Is the Green Party making hay of the swine flu?Posted in BC Votes 2009 Reality Check Posted by CBC News on May 1, 2009 11:35 AM | Permalink
The Green Party claim that industrial farming is the cause of mutations like swine flu is mostly false.While most people were wondering if they should shake hands with a new acquaintance, or asking if their office mate’s new tan came from Mexico, the B.C. Green Party saw a political opportunity in the uncertainty surrounding swine flu. The Green Party’s environmental platform, encourages small scale and organic farming.
In a news release, the Green Party claimed,“B.C.’s Agricultural Policies Increase Our Risk of Swine Flu.” It goes on to say, “all a pathogen like swine flu needs in order to mutate into a dangerous form is overcrowded conditions.”
We asked leader Jane Sterk to explain what the release means, she said, "we have this risk of pandemic on all kinds of different fronts, worldwide, and there is this transition from animals to humans and so when you put animals in unhealthy conditions it's more likely that those mutations and jumps will be made to humans."
We wanted to check out if that was true.
While it’s still not clear how this flu strain, H1N1, got as far as fast as it did, or how avian, swine and human flu strains mixed together to end up with H1N1 in humans, the scientists we spoke to said it could not be blamed solely on industrial farming.
Dr. David Waltner-Toews, President of Veterinarians Without Borders, and the author of a book on pandemics, The Chickens Fight Back: Pandemic Panics and Deadly Diseases That Jump from Animals to Humans, is one of the scientists we contacted.
When we asked Waltner-Toews about the Green claim that overcrowded conditions lead to mutations like the swine flu virus he said, "that's simply not true. An organism like swine flu needs a range of other things in order to mutate."
"It's not a simplistic answer that big is bad and small is good. Unfortunately these things get simplified that way. There are all kinds of good reasons for going local and organic and less disease pressure is often one of them, but you still see outbreaks in small organic farms," Waltner-Toews told us.
After our radio story aired, Waltner-Toews contacted us to amend his position on this issue. He told us while in a large industrial farm, “ [the] virus transmits more often (which you find in large groups of animals or people) then also more ‘mistakes’ in transcription will take place, and you will see more mutations.”
Waltner-Toews went on to point out, “its actual spread in human populations is by people, not animals.”
We spoke to Richard Mathias, who is a professor at the University of British Columbia School of Population and Public Health. He’s a member of the Green Party and he told us he is a supporter of small scale farming- but also told us the Green Party claim was wrong: it's the mix you find on a farm, not the size, that can pose a risk.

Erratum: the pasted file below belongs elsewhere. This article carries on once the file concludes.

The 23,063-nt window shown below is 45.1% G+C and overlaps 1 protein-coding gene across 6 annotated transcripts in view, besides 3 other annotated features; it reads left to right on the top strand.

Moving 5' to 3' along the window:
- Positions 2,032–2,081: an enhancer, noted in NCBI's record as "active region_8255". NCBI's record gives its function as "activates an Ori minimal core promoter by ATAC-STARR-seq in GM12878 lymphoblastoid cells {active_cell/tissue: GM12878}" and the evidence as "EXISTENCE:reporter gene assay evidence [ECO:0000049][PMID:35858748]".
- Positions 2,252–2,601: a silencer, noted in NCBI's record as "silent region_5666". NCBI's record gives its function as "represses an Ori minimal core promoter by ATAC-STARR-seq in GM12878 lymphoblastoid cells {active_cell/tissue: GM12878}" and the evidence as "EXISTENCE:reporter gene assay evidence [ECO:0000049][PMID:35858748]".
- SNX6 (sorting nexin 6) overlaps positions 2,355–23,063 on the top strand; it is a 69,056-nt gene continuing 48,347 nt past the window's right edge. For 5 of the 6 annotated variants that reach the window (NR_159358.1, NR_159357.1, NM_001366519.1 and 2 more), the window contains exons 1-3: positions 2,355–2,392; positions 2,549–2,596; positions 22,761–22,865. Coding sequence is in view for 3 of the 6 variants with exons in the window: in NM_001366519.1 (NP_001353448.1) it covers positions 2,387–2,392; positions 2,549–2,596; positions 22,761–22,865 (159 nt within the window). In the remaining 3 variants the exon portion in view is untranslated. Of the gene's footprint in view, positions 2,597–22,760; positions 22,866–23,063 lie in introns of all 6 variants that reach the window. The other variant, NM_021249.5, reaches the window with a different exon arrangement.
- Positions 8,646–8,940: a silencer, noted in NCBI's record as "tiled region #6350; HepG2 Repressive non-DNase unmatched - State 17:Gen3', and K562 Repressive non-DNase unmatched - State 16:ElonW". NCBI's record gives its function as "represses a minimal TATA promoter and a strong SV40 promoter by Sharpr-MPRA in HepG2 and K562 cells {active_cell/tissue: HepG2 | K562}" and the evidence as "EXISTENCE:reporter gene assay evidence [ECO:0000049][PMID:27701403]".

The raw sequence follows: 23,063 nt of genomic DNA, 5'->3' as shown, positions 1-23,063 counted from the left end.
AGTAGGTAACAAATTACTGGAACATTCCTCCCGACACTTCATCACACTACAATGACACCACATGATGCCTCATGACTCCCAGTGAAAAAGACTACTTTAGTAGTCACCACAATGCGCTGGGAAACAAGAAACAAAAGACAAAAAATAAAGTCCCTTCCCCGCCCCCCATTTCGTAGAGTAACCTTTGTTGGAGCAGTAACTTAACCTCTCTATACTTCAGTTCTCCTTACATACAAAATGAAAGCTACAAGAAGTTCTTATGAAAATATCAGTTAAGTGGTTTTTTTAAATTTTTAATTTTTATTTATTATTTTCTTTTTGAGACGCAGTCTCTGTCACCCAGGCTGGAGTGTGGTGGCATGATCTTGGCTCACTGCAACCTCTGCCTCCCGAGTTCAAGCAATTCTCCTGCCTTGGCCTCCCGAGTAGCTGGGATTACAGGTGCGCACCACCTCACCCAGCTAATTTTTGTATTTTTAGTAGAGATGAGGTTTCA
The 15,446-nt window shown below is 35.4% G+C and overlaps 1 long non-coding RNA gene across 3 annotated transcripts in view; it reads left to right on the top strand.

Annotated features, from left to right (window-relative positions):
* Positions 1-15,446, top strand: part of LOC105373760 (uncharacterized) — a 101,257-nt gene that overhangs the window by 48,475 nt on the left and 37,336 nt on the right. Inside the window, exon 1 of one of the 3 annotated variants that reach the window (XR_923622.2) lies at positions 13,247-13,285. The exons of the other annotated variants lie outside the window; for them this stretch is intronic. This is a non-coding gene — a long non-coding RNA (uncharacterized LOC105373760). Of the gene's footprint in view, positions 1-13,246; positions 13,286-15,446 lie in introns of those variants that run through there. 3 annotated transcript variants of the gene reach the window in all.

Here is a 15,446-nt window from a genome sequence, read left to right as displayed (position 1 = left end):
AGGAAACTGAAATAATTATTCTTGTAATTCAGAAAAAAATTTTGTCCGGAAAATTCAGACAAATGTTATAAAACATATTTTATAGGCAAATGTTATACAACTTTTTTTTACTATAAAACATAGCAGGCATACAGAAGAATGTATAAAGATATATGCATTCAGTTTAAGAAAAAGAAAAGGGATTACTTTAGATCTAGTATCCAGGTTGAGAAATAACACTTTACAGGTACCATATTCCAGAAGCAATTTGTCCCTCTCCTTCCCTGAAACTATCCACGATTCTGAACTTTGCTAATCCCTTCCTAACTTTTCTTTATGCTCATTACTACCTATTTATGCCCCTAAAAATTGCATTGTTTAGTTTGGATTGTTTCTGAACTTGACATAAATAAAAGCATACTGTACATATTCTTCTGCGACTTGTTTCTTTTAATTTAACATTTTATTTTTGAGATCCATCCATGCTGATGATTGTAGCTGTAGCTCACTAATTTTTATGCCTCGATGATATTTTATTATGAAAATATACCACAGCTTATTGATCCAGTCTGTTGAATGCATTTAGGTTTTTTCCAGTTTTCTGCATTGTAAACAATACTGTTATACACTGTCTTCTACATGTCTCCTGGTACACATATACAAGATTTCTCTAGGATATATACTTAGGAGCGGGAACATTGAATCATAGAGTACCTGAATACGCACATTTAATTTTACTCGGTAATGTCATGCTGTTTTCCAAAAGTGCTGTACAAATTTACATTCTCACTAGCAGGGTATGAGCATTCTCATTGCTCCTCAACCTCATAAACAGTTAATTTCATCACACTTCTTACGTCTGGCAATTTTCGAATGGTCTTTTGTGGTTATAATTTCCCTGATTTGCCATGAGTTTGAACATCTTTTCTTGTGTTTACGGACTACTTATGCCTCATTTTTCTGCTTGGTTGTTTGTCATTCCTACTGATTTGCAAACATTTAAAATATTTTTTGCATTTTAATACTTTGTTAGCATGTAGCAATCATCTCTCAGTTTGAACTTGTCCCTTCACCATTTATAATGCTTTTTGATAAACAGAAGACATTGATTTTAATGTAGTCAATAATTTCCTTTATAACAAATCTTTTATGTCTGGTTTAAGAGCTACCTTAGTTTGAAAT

He says for a virus like swine flu to mutate you need pigs, people and birds all in close contact and it's the intensity of human contact, and not the size of the operation.
"Where most commonly think of influenza as most commonly changing is in areas where you have humans, pigs, and birds. And those animals have access to more people than they do on large scale industrial farms where they are very strict. "
Mathias told us on an industrial farm, who gets access to the animals is more restricted than on a small family farm. He said it's how humans and animals interact and not the size of the farm that determines whether a virus will mutate into something like the flu traveling around the world right now are all kinds of good reasons for going local and organic and less disease pressure is often one of them, but you still see outbreaks in small organic farms."
Dr. Cate Dewey, who is the Population Medicine Department Chair at the University of Guelph supported Dr. Mathias’s point about industrial farm biosecurity: she said there is likely more security in a modern industrial farm specializing in one animal than a small scale farm with mixed animals.
Dewey told us there are many combination and permutations when it comes to the conditions needed for a virus to mutate into something like the current H1N1 flu. As an example of one way, she said hogs would need to already have a pure swine flu in them, and then be exposed to avian flu and human flu, and those three all need to mix with each other and then get into the human population.
While Dewey agrees in a crowded place, like an industrial hog barn, a virus can go through quickly, the lack of access to birds and many people makes mutation less likely to happen in a big modern place.
After taking that all into consideration, we decided the Green's claim that B.C.'s Agriculture policies put us at increased risk for swine flu is mostly false.
About the Authors
Paisley Woodward is an award-winning investigative journalist who breaks stories on both radio and television at CBC Vancouver. Before coming to CBC, she got her law degree at UBC.
Jennifer Leask is a writer and web editor for cbc.ca/bc. Before moving online, she worked in television at Marketplace and The National, as well as for CBC radio in Edmonton, Regina and Vancouver.
Steve Lus is a radio reporter at CBC Vancouver. He's an early riser: reporting breaking news on The Early Edition.
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